Top Spring Poetry: Both Veterans and Newcomers Offer Thematically Diverse Work

A wise, accomplished book for most readers; eerie and approachable; solid work from a rising poet; not easygoing but absorbing, important reading; serious readers will find rich rewards; an important story affecting and effective in its simplicity; if Stein wants to spin “to lose my bearings,” she wants us to spin, too—excellent poetry

Becker, Robin. The Black Bear Inside Me. Univ. of Pittsburgh. Feb. 2018. 72p. ISBN 9780822965244. pap. $15.95. POETRY

This graceful collection from Lambda Literary Award winner Becker (All-­American Girl) uses accessible language to larger purpose. The first section illuminates only seemingly everyday moments, from a baby’s first “undulating hands” to a dog with “the wisdom of one well-loved/ from birth” to cede his bowl to a rescue. The second section goes personal (“I didn’t know a polonaise from an east coast swing”), while the third steps out to investigate the world at large (“How to account for the lacerated hands/ Of the enslaved, 15-year-old Cambodian deckhands”). Elegies abound (“after her death/ she hovered, a bird of bones and air”), creating not gloom but calm, though the title’s black bear lunges out to remind humans that “the land// that supports us// supports them.” VERDICT A wise, accomplished book for most readers.

Bouanani, Ahmed. The Shutters. New Directions. Jun. 2018. 172p. tr. from French by Emma Ramadan. ISBN 9780811227841. pap. $18.95; ebk. ISBN 9780811227858. POETRY

A significant cultural figure in 20th-­century Morocco, Bouanani was reluctant to publish during his lifetime; along with stark depictions of war, famine, and the Spanish and French protectorates, his work scorned the government (“My country has lived for centuries off of the lies of the dead”). Many of his manuscripts were lost to fire, but this collection of mostly poems and some prose does what ­Bouanani wanted: “For the things I loved the most/ I want to keep my memory intact…/ the place—the names—the actions—our voices.” The picture he offers isn’t pretty. The shuttered house of Bouanani’s youth, once “big as a dream,” became the locus of nightmare: “I remember the morning of maledictions,/ the city streets beaten to death, the sun among the empty books.” But it’s remarkable poetry. VERDICT Strong, instructive, strikingly translated.

Carlson-Wee, Kai. Rail: Poems. BOA. Apr. 2018. 104p. ISBN 9781942683582. pap. $16; ebk. ISBN 9781942683599. POETRY

Do lonesome young men still hop freight trains? They do in Carlson-Wee’s mournfully beautiful debut collection, which takes us through a world of “Boarded-up storefronts, burned-down/ apartments, highway signs that only name/ the dead.” The poet’s picture of a fading heartland captures the despair many Americans feel today, and he parallels economic and personal desperation; “I felt the roof of my head break and clatter/ to the floor,” says a poem pointedly titled “Depression.” Elsewhere, there’s tenderness and a sense of wonder: “Butterfly caught in the backwind, dancing a dead loop./ Friends now, I…/ shelter him under my shirt.” VERDICT Carlson-Wee effectively uses repetition to build tension in poems that are deceptively simple and homey, and the tempered language draws readers into his heartfelt lines. Even those who don’t typically read poetry will enjoy.

Coleman, Aaron. Threat Come Close. Four Way. Mar. 2018. 72p. ISBN 9781945588044. pap. $15.95. POETRY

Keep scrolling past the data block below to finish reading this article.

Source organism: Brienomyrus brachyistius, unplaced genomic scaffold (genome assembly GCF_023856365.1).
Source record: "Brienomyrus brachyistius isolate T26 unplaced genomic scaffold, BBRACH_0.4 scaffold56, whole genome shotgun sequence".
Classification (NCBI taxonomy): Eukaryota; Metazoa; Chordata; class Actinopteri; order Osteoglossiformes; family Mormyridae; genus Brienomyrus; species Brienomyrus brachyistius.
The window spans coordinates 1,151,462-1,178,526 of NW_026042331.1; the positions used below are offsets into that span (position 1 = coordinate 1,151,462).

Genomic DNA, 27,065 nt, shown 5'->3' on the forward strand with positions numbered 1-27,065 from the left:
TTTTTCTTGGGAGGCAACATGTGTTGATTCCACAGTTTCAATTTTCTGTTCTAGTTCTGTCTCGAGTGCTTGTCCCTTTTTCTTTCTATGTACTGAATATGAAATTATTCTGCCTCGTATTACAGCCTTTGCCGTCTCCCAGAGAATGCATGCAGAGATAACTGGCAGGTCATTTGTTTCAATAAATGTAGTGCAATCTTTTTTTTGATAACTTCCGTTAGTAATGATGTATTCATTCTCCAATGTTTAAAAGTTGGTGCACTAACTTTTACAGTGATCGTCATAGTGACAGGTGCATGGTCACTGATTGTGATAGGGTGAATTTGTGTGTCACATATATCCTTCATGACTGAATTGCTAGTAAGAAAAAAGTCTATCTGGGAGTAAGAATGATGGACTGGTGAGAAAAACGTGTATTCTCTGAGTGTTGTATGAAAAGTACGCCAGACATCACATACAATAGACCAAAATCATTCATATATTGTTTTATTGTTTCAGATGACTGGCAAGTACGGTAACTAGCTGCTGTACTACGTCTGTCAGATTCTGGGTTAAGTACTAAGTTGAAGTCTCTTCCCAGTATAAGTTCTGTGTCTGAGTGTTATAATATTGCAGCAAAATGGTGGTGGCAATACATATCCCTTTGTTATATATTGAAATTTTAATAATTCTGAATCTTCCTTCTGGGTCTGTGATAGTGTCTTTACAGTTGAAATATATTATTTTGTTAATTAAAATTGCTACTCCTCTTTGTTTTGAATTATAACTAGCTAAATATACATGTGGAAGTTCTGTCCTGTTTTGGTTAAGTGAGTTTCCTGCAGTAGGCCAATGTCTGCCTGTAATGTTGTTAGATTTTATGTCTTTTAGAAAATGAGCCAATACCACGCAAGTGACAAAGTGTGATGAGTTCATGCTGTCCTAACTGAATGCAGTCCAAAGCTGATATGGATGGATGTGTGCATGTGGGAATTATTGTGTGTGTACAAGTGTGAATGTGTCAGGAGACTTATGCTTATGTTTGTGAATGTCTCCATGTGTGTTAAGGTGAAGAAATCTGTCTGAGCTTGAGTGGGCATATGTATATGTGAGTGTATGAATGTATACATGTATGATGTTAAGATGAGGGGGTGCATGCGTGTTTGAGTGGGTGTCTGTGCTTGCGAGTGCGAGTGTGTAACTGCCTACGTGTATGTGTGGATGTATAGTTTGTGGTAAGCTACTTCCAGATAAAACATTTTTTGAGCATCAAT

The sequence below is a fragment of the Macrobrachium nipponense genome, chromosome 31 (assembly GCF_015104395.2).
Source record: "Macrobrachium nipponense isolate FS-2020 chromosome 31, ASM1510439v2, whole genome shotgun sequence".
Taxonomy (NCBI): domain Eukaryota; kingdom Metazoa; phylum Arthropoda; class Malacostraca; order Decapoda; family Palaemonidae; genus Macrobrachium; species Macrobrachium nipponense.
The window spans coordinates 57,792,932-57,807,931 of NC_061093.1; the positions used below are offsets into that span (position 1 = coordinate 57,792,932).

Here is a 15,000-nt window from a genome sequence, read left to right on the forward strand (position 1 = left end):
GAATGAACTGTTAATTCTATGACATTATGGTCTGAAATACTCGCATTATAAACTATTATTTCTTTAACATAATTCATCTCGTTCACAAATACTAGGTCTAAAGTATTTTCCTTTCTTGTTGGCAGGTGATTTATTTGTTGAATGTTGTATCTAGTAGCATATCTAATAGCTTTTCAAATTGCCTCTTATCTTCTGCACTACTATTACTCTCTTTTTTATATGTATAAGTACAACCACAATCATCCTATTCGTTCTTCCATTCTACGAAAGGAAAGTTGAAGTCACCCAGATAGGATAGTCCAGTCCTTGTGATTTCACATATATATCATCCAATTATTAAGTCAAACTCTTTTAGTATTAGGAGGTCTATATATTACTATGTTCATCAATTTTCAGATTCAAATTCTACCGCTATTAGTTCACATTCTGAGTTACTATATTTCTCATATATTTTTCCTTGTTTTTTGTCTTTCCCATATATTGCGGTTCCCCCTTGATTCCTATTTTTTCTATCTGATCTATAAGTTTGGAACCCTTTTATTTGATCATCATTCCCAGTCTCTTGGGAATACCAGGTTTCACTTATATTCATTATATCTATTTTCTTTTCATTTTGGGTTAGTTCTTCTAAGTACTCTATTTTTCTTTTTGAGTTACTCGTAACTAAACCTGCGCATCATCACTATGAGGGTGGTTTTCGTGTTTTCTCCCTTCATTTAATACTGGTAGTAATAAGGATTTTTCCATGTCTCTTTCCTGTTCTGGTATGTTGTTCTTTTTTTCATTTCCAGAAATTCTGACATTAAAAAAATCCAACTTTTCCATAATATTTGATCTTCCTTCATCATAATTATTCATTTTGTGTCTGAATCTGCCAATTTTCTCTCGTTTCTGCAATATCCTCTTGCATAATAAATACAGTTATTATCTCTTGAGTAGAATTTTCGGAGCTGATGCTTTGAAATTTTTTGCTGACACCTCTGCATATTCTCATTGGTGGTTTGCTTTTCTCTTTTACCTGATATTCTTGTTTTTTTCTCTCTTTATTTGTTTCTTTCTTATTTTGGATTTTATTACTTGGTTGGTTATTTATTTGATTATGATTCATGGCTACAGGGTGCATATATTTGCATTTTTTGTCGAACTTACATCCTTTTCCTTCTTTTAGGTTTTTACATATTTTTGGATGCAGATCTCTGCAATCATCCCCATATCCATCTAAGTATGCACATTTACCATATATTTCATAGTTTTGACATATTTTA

The first section of Fulbright Scholar Coleman’s ambitious, turbulent debut is appropriately titled “we weren’t safe,” as throughout he explores the African American experience both historical (“Black, escaped, free, native, rare// white, sweat-riddled ghosts”) and immediate (“Being/ Rage shattered in the body, before/ Each risk I live, let die, follow”). Some agitated poems fill the page vertically, but rage is balanced with outreach (“I need the rush of touch and take/ what’s in your pockets for a love just the same”). The speaker asks, “But what if we are made of this violence?” yet declares, “The trees teach me how to break and keep on living.” The middle poems are more erotic and meditative but in the end return to explosive mode. VERDICT Coleman’s knotty lines can be a challenge, but he knows his way around language, and the emotion is real.

Dennis, Carl. Night School. Penguin (Poets). Apr. 2018. 112p. ISBN 9780143132356. $20; ebk. ISBN 9780525504337. POETRY

In the opening poem of his latest collection, Pulitzer Prize winner Dennis (Practical Gods) stands amid cottonwood trees that have taken root where sludge was once dumped and declares, “It’s time to focus on the life at hand.” Yet soon he imagines nearby strollers taking him for a “Late-blooming cottonwood creature” or “self-appointed surveyor of urban wetlands.” And in the following poem he creates multiple stories for a middle-aged woman eating alone, wanting to assure himself that she “Hasn’t made a wrong turn in life that’s deprived her/ Of friends and family.” Clearly, Dennis likes to look beyond to the world’s possibilities, rethinking what he sees, and he warns us that our paths aren’t set; his grandparents met only because of a train breakdown. ­VERDICT ­Seriously inventive and ­delightful; for most readers.

redstarDoan, Duy. We Play a Game. Yale Univ. (Series of Younger Poets). Mar. 2018. 104p. ISBN 9780300230871. pap. $20; ebk. ISBN 9781571318480. POETRY

Bold, bright, yet decidedly unsettled and unsettling, this first collection—next in the Yale Series of Younger Poets—doesn’t so much explore Doan’s Vietnamese American experience as defy it. “When my brother/ and sisters and I talk about Vietnamese/ pronouns,// we’re ghosts/ reminiscing about facial expressions,” he proclaims, and in the poem “romanticizing Vietnam” states, “I fail to see// meaning in the white lotus// blossoming in the swamp.” Doan focuses instead on an exuberant physicality (sometimes edged with desperation), as many poems reference dance and sports and the speaker totes up erotic encounters with members of both sexes (“She had me in the car. I came forward like a song”). There’s personal pain, too (“One night I look up/ and bang/ our family/ has torn our family/ apart forever.” VERDICT Highly recommended.

Douglas, Mitchell L.H. dying in the scarecrow’s arms: Poems. Persea. Mar. 2018. 96p. ISBN 9780892554874. $15.95. POETRY